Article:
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Biochem J. 2000 Apr 1;347 Pt 1:131-8.

Intracellular maturation and localization of the tumour necrosis factor alpha convertase (TACE).

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Cellular Biochemistry and Biophysics Program, Sloan-Kettering Institute, Memorial Sloan-Kettering Cancer Center, 1275 York Avenue, New York, NY 10021, USA.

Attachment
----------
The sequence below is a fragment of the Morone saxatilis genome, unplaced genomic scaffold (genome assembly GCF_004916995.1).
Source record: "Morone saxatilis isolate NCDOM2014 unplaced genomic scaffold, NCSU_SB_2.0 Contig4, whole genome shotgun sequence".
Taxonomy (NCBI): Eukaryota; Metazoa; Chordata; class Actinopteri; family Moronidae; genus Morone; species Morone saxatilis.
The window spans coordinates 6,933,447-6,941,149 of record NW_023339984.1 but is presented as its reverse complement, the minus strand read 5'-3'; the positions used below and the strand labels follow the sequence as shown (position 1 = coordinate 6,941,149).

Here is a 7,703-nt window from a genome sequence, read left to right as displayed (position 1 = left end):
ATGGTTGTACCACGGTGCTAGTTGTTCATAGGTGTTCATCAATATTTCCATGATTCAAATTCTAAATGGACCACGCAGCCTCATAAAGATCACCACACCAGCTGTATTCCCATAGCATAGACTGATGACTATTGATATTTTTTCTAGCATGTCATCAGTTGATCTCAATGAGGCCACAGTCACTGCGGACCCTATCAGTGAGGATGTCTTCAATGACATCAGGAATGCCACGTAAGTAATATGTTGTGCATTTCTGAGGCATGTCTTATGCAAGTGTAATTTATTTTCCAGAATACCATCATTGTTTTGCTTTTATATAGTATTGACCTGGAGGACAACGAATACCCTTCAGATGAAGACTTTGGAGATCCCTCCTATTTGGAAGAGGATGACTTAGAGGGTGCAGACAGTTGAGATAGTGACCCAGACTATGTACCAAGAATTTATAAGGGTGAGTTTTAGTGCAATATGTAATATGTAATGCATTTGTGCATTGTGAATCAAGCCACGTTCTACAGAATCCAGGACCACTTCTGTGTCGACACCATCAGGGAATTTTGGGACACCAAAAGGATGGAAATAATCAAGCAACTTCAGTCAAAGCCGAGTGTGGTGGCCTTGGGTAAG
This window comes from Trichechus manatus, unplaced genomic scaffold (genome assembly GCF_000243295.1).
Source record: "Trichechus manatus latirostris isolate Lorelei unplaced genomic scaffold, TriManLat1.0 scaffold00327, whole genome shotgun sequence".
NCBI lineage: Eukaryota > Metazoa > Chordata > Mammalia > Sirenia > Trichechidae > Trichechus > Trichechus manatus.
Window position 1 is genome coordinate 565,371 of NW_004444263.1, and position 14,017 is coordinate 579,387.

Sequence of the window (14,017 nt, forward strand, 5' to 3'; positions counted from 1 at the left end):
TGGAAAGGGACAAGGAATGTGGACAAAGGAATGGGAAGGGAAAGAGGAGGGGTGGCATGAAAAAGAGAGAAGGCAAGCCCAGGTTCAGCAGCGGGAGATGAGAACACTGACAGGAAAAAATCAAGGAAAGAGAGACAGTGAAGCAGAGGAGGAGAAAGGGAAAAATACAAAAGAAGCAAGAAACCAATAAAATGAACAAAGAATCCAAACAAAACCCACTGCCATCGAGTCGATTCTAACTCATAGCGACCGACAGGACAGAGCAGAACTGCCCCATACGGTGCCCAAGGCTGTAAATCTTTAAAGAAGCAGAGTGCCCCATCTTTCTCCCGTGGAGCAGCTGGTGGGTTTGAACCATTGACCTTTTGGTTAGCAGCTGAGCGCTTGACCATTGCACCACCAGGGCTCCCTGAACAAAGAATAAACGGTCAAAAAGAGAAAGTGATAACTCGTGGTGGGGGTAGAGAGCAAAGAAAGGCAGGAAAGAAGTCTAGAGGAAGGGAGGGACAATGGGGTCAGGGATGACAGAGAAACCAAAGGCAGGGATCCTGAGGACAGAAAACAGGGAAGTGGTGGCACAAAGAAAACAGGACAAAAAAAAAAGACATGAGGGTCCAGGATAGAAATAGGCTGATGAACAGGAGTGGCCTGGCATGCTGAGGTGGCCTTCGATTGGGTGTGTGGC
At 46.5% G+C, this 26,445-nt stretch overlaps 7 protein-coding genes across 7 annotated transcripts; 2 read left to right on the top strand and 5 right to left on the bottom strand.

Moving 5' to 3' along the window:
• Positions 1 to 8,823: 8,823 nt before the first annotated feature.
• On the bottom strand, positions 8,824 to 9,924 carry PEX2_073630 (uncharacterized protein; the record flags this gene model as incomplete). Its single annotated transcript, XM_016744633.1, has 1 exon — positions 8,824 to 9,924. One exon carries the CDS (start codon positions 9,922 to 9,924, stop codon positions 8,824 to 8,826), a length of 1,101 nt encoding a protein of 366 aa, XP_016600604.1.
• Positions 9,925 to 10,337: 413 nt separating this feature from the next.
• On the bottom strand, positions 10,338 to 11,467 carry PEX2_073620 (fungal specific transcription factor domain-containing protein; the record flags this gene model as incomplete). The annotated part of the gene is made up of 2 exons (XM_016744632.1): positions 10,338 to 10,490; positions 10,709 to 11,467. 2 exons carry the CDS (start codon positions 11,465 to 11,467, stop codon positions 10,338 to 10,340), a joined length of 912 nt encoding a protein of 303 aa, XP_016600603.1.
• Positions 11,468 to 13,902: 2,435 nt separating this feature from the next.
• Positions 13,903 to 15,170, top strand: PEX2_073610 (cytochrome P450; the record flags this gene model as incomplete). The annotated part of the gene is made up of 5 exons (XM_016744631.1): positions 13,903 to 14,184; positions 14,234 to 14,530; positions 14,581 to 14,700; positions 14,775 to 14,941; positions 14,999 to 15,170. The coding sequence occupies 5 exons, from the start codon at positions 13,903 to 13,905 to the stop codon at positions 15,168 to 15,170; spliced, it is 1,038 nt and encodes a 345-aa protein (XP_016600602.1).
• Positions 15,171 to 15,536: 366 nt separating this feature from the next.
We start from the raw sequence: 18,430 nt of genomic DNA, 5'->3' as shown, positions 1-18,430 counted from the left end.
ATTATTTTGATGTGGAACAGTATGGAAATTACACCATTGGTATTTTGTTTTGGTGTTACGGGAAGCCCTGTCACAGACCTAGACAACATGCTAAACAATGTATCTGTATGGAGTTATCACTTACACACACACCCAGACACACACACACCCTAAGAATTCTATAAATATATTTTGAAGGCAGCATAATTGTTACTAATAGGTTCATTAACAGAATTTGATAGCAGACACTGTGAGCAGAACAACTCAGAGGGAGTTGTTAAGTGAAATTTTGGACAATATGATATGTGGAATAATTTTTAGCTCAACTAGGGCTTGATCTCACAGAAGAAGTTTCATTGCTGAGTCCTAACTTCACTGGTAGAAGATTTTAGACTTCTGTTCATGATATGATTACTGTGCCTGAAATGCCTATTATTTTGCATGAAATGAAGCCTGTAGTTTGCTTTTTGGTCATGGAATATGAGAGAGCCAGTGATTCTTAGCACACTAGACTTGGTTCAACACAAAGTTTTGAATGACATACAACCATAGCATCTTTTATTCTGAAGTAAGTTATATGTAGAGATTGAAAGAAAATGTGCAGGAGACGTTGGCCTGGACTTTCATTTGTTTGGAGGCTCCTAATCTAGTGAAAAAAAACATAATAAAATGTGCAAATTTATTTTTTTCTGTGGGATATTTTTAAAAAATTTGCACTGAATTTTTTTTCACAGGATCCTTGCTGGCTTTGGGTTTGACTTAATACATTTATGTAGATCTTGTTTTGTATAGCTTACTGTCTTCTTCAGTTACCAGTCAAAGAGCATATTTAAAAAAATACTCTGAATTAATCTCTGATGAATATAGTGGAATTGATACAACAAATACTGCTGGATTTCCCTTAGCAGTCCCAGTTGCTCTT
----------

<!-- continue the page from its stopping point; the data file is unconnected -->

Tumour necrosis factor alpha convertase (TACE) is a metalloprotease/disintegrin involved in the ectodomain shedding of several proteins, a process thought to be important in inflammation, rheumatoid arthritis and murine development. The characterization of the intracellular maturation and subcellular localization of endogenous TACE is decribed in the present study. Similarly to other proteolytically active metalloprotease/disintegrins, two forms of TACE are found in cells; a full-length precursor and a mature form lacking the prodomain. Prodomain removal occurs in a late Golgi compartment, consistent with the proposed role of a furin type proprotein convertase in this process. An additional form of TACE, lacking the pro and cytoplasmic domains, is detected when cell lysates are prepared in the presence of EDTA instead of a hydroxamate-based metalloprotease inhibitor or 1,10-phenanthroline. This form appears to be generated by mature TACE cleaving its own cytoplasmic tail and may explain why little mature TACE has been detected in previous studies. In cell-surface labelling experiments, mature TACE was detected on the cell surface but immunofluorescence data indicate that TACE is predominantly localized to a perinuclear compartment similar to that described for tumour necrosis factor (TNF)alpha. This raises the possibility that TACE-mediated ectodomain shedding may occur in an intracellular compartment in addition to the cell surface.

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